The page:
Story by Aaron Bliss
Poland 1 – 1 Russia
Other than competing for the longest and most consonant-laden names, Poland and Russia also have something of a history of conflict, which was accentuated by the appointment of German officials for this Group A clash. Politics aside, the host nation were not giving much of a chance against a Russian side who appeared formidable in their opening match. In fact, while Dick Advocaat’s red rebels were busy tearing the Czechs a new Republic, Poland were labouring to a draw against a Greek side making dire sound like a compliment. That said, the Poles had high hopes that Borussia Dortmund trio Robert Lewandowski, Jakub Blaszczykowski and Lukasz Piszczek could give them an opportunity of snatching something on the break. As all good tournaments do, this game made a mockery of the form guide. Perhaps there was something in the suggestion that Poland suffered from weight of expectation against Greece, because they were superb here, and deserved a victory against a Russian side who took the lead against the run of play, when Alan Dzagoev, a real star of the tournament so far, nipped in unchecked to flick Arshavin’s free-kick past Przemyslaw Tyton. Poland already had a right to feel aggrieved, having had a fabulously worked goal chalked off for offside, and seeing Russian goalkeeper Malafeev enjoy a huge slice of luck, as a dangerous free-kick saw a bullet header from point-blank range strike him on the inside of his left leg and bounce away. Russia’s typically technically assured passing was not incisive enough, and Poland enjoyed the lion’s share of chances, though frustrated until just before the hour mark, when a rapid counter-attack saw Lukas Piszczek play a nice ball inside the full-back, upon which Jakub Blaszczykowski seized, taking a deft touch outside the blocking defender, before lashing a glorious piledriver into the top corner with his left foot to bring the house down in Warsaw.
Greece 1-2 Czech Republic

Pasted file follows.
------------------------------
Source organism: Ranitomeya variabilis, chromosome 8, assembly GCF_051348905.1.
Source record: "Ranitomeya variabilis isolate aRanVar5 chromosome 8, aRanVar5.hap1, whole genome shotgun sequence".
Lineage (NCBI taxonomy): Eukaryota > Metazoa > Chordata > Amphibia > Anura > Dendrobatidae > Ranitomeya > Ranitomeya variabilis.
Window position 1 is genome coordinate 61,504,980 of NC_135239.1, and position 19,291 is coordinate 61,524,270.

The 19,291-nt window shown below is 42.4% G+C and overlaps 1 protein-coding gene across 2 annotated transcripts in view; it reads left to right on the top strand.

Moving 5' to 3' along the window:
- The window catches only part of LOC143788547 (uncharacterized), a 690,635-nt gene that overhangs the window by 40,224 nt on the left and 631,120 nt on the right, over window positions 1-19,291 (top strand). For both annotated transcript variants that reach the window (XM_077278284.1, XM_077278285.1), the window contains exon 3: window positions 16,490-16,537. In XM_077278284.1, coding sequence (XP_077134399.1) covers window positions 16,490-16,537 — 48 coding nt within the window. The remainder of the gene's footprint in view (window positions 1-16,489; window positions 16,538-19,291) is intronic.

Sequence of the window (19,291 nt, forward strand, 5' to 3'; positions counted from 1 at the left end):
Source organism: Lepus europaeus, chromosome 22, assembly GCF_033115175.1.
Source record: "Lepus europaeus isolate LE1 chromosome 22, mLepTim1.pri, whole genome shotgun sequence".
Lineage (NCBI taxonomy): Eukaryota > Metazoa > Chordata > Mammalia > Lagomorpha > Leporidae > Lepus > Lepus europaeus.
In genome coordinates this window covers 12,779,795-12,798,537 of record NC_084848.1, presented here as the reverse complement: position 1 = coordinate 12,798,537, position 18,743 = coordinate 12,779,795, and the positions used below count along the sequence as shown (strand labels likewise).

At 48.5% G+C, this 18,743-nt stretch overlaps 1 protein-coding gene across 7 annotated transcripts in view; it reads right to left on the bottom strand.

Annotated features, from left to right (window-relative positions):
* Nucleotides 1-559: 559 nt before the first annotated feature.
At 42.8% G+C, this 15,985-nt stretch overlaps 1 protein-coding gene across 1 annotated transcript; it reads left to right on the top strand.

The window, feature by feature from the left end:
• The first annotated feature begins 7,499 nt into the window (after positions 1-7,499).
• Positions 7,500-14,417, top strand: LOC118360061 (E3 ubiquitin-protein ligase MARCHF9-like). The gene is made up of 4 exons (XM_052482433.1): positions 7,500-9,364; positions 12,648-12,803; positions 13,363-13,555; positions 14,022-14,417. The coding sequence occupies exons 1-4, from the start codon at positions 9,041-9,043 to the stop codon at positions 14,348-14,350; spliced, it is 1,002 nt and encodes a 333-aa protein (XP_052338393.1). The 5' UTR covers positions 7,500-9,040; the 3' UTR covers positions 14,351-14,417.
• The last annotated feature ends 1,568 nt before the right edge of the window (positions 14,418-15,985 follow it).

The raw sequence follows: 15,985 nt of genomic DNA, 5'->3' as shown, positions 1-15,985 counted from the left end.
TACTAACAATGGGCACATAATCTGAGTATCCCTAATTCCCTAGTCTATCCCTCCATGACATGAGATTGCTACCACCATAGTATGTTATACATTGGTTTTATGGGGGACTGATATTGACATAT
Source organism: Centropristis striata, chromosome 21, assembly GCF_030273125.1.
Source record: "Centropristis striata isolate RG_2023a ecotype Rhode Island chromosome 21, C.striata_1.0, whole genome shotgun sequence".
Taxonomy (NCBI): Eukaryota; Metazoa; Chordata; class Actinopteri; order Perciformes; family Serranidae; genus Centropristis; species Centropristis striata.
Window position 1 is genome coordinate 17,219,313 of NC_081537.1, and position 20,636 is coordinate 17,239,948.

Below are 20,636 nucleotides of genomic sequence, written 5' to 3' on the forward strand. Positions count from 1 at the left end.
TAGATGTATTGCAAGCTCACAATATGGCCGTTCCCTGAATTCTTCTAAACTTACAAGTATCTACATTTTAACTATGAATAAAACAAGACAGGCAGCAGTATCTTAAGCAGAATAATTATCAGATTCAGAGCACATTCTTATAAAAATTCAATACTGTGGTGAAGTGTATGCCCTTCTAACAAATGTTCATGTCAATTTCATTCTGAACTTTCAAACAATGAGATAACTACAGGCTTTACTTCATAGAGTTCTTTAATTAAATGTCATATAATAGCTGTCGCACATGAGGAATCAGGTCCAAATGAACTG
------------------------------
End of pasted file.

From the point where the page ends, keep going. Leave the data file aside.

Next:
When Greece stunned Europe eight years ago, they had talismanic target man Angeleos Charisteas scoring goals. Powerful, composed and imperious in the air, he looked like a hero from Greek mythology, and played like one too. Just to top it off, his names rhymed, making him a favourite with embattled commentators and their aching tongues. Greece have recently stunned Europe in a rather more unwanted way, and, as if to illustrate this shift in fortunes, their great white hope up front now resembles a sleazy Xanthi date rapist. I joke of course, but the closest that Georgios Samaras comes to matching Charisteas’ aerial prowess is bringing down planes with his shooting. Grecian 2012 are nothing like as potent in covering inadequacy as their forebears, and, besides Samaras, perhaps the greatest illustration of this devolution is their goalkeeper. Antonios Nikopolidis was the silver fox in goal in 2004, and his composure and ability ensured their success. Kostas Chalkias is the present incumbent, most remembered for a dismal spell on loan at Portsmouth, and within the first six minutes of this match, he had made a complete hash of dealing with two early efforts from Petr Jiracek and a bundled effort from Vaclav Pilar, though he was not assisted by his dozy left-back Jose Holebas. Despite this calamitous start, and their renowned cautious nature, Greece can feel once again as if officiating decisions cost them, as they had a superb header disallowed wrongly for offside in the first half, and then, incredibly, a free-kick given against them when two attackers were clearly pushed in the back inside the Czech penalty box. Having gone in at half-time two goals clear, the Czechs should have used the second half to gain some momentum and see the game out with confidence. Instead, Petr Cech’s Euro nightmare was resurrected, as he allowed an awful, aimless ball from Samaras to slip straight through his gloves for Gekas to roll into the unguarded net. Whether the looming figure of his own defender close to his vulnerable head put him off or not, Cech breathed a huge sigh of relief at the final whistle that his gaffe did not, like last time, prove the Czechs’ undoing.